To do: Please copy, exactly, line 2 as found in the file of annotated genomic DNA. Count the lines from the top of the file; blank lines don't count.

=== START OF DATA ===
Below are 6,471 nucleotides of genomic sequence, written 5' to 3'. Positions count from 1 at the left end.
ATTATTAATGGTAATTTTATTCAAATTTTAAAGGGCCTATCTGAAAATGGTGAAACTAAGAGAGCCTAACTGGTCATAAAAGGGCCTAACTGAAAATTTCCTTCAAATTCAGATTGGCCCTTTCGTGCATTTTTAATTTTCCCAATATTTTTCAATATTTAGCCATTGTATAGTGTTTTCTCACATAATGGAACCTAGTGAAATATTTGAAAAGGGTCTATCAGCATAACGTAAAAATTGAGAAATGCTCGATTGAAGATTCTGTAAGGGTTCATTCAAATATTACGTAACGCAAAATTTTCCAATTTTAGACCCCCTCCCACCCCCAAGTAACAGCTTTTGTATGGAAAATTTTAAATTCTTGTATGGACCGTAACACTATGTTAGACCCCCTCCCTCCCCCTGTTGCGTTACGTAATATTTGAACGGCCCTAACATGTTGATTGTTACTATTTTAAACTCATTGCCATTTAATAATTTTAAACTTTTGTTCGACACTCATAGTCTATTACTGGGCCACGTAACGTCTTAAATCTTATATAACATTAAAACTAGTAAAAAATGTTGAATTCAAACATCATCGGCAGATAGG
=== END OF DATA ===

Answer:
ATTATTAATGGTAATTTTATTCAAATTTTAAAGGGCCTATCTGAAAATGGTGAAACTAAGAGAGCCTAACTGGTCATAAAAGGGCCTAACTGAAAATTTCCTTCAAATTCAGATTGGCCCTTTCGTGCATTTTTAATTTTCCCAATATTTTTCAATATTTAGCCATTGTATAGTGTTTTCTCACATAATGGAACCTAGTGAAATATTTGAAAAGGGTCTATCAGCATAACGTAAAAATTGAGAAATGCTCGATTGAAGATTCTGTAAGGGTTCATTCAAATATTACGTAACGCAAAATTTTCCAATTTTAGACCCCCTCCCACCCCCAAGTAACAGCTTTTGTATGGAAAATTTTAAATTCTTGTATGGACCGTAACACTATGTTAGACCCCCTCCCTCCCCCTGTTGCGTTACGTAATATTTGAACGGCCCTAACATGTTGATTGTTACTATTTTAAACTCATTGCCATTTAATAATTTTAAACTTTTGTTCGACACTCATAGTCTATTACTGGGCCACGTAACGTCTTAAATCTTATATAACATTAAAACTAGTAAAAAATGTTGAATTCAAACATCATCGGCAGATAGG